While no bills have been introduced in the California legislature to restrict critical race theory, at least one school board banned teaching it in a Southern California district. In April, Orange County’s Placentia-Yorba Linda Unified School District voted to ban CRT.
Lookout asked Eva Schewe to take us into her classroom and to show us how she teaches history.
This interview has been edited for brevity and clarity.
Lookout: What do you hope students come away with from your class?
Schewe: I would love for my students to leave my classroom as citizens and residents of this country who want to lead with empathy, who want to listen, and to think critically about the world that they live in. I want them to be able to hold complicated concepts and be OK with the complication and want to dig into the complication about why it’s complicated. I want them to be OK with encountering difficult things. And instead of shying away from difficulty to embrace and investigate the difficulty, because that is life.
Lookout: Over the past few years, there have been many attempts to limit what teachers are teaching, especially in topics that touch on race and gender, and broad issues of equity. What have been your thoughts on this?
Eva Schewe: I would say that a lot of people have a misunderstanding of how history is studied and is taught. For a lot of people, they think of history as being set in stone and already decided. There’s a list of names and facts and dates that you memorize, and then after you’ve memorized them, you take a test on them. Then you either pass the test or you don’t, and then you move on to the next thing. And that’s history. History is something you’re kind of told happened, not something you really explore. That’s actually not how history is studied on the professional level, or I think in the classroom level.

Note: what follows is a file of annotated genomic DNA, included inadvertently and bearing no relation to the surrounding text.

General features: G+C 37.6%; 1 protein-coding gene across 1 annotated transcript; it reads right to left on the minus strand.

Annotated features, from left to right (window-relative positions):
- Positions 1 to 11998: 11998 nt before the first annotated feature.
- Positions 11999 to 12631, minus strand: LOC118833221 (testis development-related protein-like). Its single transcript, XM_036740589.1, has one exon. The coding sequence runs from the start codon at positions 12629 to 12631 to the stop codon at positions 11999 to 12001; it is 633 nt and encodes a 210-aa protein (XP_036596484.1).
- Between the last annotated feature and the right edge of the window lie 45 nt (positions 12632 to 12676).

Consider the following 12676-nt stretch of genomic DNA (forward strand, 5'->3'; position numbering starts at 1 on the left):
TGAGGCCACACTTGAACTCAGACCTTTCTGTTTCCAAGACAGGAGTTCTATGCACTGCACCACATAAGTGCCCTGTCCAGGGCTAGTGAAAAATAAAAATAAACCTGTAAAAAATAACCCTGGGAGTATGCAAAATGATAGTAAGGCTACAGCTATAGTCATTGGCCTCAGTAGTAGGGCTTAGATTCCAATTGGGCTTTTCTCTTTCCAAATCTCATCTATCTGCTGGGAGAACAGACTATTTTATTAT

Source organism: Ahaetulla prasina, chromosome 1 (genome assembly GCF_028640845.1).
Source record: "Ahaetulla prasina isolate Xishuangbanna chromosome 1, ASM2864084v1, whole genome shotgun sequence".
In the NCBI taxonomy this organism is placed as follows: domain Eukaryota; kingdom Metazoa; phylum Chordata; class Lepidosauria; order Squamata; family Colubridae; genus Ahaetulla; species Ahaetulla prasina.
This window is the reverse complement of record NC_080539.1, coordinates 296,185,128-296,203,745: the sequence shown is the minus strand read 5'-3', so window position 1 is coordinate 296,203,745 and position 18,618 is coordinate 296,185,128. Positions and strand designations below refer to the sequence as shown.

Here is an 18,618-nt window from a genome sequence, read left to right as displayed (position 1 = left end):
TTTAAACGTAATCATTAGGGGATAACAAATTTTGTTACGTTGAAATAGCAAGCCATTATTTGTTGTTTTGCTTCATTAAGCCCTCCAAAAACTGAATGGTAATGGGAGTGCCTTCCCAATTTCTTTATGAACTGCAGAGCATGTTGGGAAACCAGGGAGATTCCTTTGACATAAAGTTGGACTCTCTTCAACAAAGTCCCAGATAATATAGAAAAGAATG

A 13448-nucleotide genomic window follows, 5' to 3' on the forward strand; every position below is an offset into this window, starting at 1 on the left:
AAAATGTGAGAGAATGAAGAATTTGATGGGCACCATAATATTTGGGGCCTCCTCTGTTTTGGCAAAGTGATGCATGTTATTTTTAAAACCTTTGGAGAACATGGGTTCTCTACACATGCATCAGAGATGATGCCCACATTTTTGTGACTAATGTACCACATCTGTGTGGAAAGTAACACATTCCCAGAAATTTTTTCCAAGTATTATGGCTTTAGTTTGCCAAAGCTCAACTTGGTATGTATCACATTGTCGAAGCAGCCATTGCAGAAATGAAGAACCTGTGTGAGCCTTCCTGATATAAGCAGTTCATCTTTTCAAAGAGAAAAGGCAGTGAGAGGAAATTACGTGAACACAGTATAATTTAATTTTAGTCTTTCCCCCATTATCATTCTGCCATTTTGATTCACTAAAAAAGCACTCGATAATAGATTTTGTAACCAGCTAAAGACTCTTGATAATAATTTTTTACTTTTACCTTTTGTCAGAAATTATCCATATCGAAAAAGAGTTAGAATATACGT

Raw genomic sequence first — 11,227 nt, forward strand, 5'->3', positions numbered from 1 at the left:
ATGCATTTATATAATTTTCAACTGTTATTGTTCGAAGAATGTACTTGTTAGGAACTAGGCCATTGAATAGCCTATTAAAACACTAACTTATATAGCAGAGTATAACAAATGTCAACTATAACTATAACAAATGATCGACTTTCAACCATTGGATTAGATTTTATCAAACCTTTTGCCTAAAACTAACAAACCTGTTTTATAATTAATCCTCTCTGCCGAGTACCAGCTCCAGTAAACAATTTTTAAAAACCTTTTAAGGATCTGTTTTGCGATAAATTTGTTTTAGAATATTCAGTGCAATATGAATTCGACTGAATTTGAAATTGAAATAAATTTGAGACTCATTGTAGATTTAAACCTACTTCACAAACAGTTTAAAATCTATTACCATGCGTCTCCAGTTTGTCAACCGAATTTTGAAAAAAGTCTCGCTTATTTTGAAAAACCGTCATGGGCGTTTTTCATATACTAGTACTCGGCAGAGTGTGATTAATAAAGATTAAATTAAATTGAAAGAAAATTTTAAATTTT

One of my favorite historians, Ed Ayers — he teaches out of the University of Richmond — says that history is a discussion. History is an ongoing discussion between different sources and different people and different perspectives — and it’s happening all the time. One of the most exciting things about studying history is that you get to be put in the middle of that discussion. You get to examine new information, updated information, and different narratives of the same event, until you start to get a feel for what happened. That discussion is happening all the time. I feel like a lot of Americans haven’t been given that experience before. I think that’s kind of where we hit these moments where people are trying to legislate how history should be taught. It’s just a misunderstanding of the actual study of it.
Lookout: Have you felt pressure, directly or indirectly, to limit what you teach on topics of equity?